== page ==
We spent several days in Florida last week taking bird photos at several locations, enjoying the beaches and nature areas and attending a wedding for our nephew. We visited the J.N. Ding Darling National Wildlife Refuge on Sanibel Island, the Venice Area Audubon Rookery, the 'Celery Fields' wildlife area near Sarasota; saw Burrowing Owls at Cape Coral, and visited several other state and county parks and Gulf beaches. (The weather was cold the entire time that we were there.)
Click here to see lots of Florida bird photos
- Animals/Birds of the Badlands, Yellowstone and Grand Tetons National Parks 2016
- National Parks Landscapes 2016
- Animals of Yellowstone/Tetons/Badlands 2014
- Yellowstone/Tetons/Badlands Landscapes 2014
- Animals of Yellowstone/Tetons/Badlands 2012
- Yellowstone/Tetons/Badlands Landscapes 2012
- Animals of Yellowstone 2011
- Birds of Yellowstone 2011
- Yellowstone/Tetons Landscapes 2011
- Yellowstone Textures
- Custer State Park, SD
- Great Smoky Mountains NP
- Rocky Mountain National Park
- Utah National Parks
- About Me
Burrowing Owls - Cape Coral, Florida. Burrowing Owls have nesting burrows in yards and fields all over the city. As we drove around the residential areas of the city we saw many areas in yards, empty lots and city parks where the owl nesting areas were marked with stakes and short crosses for perches near the burrows. However the streets were narrow and there was no on-street parking anywhere we went, so no place to stop and take photos. We started at the public library where there was a parking lot and there were a number of owl burrows marked with white stakes by the library to identify their nesting area and to let people know to stay away. Apparently the owls do not come out much during the day, but may be seen late afternoon and evening or early morning before the sun gets hot. The second photo was in a city park where there was a small parking area and a sidewalk right next to the nesting area. The photos were taken at dusk as they poked their heads out of their burrow, with a telephoto lens to maintain distance from the owls. [Click images to see larger]
Some years the North Shore of Lake Superior is frozen over or has huge ice flows by now, but despite several days of below zero weather the lake was still open when I was there last weekend. I like how the water washing up on the shore freezes on the rocks, creating an icy shore-line environment. Watch your step.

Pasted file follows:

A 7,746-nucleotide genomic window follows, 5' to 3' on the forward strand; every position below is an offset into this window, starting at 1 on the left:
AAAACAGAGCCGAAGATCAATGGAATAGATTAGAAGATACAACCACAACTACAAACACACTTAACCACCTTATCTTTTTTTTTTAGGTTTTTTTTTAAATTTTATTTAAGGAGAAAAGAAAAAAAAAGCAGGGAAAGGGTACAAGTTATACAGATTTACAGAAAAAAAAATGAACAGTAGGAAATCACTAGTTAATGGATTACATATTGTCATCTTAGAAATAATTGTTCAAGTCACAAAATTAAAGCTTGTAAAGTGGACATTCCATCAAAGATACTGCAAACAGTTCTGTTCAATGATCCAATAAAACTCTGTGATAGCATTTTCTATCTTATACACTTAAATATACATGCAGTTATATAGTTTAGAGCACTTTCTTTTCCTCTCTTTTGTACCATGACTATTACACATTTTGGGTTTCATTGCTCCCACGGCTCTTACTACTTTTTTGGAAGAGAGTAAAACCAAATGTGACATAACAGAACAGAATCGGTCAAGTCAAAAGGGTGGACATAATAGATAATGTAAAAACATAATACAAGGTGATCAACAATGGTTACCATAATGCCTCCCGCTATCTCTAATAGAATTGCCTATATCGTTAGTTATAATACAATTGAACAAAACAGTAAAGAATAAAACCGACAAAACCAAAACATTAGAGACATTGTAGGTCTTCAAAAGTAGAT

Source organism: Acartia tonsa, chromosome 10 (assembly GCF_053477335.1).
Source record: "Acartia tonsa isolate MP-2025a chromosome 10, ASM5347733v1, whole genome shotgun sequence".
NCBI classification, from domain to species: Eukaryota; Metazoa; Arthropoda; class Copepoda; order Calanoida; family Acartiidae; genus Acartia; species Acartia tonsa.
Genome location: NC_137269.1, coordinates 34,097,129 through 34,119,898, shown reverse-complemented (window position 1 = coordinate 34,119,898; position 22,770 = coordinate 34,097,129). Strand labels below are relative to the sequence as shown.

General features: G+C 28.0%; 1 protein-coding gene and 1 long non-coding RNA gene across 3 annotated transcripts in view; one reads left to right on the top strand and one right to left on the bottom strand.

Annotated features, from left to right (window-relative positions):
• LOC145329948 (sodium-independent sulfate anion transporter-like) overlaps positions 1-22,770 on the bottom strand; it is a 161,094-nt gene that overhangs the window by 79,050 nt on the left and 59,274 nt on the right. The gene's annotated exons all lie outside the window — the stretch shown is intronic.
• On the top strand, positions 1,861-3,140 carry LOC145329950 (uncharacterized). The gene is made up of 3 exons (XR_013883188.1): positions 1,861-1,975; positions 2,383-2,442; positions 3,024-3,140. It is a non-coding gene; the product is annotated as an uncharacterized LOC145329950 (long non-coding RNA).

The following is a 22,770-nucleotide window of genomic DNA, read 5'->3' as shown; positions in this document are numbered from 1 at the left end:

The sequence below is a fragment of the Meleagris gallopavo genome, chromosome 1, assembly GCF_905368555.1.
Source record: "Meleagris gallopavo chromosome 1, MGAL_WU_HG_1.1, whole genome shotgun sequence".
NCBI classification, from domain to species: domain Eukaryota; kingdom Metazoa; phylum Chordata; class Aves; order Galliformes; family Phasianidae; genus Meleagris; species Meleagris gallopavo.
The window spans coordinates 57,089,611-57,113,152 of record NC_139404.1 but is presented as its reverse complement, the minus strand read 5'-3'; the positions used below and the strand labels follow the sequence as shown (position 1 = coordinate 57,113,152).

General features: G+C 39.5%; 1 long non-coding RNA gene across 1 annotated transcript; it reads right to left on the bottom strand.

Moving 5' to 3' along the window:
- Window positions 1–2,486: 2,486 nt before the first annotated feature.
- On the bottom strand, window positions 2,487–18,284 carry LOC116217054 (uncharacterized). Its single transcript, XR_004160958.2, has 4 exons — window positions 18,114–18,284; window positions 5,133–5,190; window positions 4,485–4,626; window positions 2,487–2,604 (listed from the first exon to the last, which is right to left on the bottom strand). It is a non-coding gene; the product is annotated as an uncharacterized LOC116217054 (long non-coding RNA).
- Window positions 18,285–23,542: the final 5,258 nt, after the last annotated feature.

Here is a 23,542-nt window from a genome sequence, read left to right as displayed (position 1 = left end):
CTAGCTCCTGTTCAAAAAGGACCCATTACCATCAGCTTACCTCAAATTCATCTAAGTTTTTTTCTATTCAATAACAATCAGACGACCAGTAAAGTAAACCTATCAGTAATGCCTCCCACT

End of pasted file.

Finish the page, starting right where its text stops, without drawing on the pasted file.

[Click the images to see larger.]
I've been to the Sax-Zim Bog in northern Minnesota (northwest of Duluth) five times to photograph Great Gray Owls and other birds and wildlife. I have hoped every time to photography a Northern Hawk Owl, but have struck out the first four trips, until this past weekend. I've been following the Sax Zim Bog group on Facebook and seen numerous postings of Northern Hawk Owls every week since November. I finally got up there and found a couple near the road. It was -7 F degrees the first day I was there and -12 F the second day, yet, there were dozens of photographers and bird watchers with the same idea as me. I didn't really locate the birds myself. I found a dozen or more cars stopped on one of the roads with lots of big lenses pointed up in the trees. There are no pull-outs on the gravel county roads where these birds tend to hunt for food, so birders and photographers must stop on the road to take photos. The owl will sit on a branch or the top of a tree to get a good view to watch and listen for voles (their main food) under the snow, then launch off of the branch driving their talons in the the snow with amazing precision to grab a vole that was under the snow. But, how long do we have to wait in the sub-zero temperature to see them hunt? It could be minutes or hours, or the bird could just decide to instead fly off in to the woods and take a nap deep in the trees. I was lucky this time to see the owl catch three wild voles and quickly eat them. I did not photography any Great Great Owls on this trip (darn) but I did get a few other birds and mammals - see below.
[Click images to see larger]
Other birds and animals at the bog.
There are several places where there are bird feeders that attract many birds and other wildlife. Below is a female Pine Grosbeak (a first for me), a Common Redpoll (I didn't see any Hoary Redpolls), a Gray Jay, and a chatty Red Squirrel (marauders of the bird feeders). These are just a few of the many Winter residents of the Sax-Zim Bog, plus one more below these photos.
Just a few notes about my photos. See more on Facebook.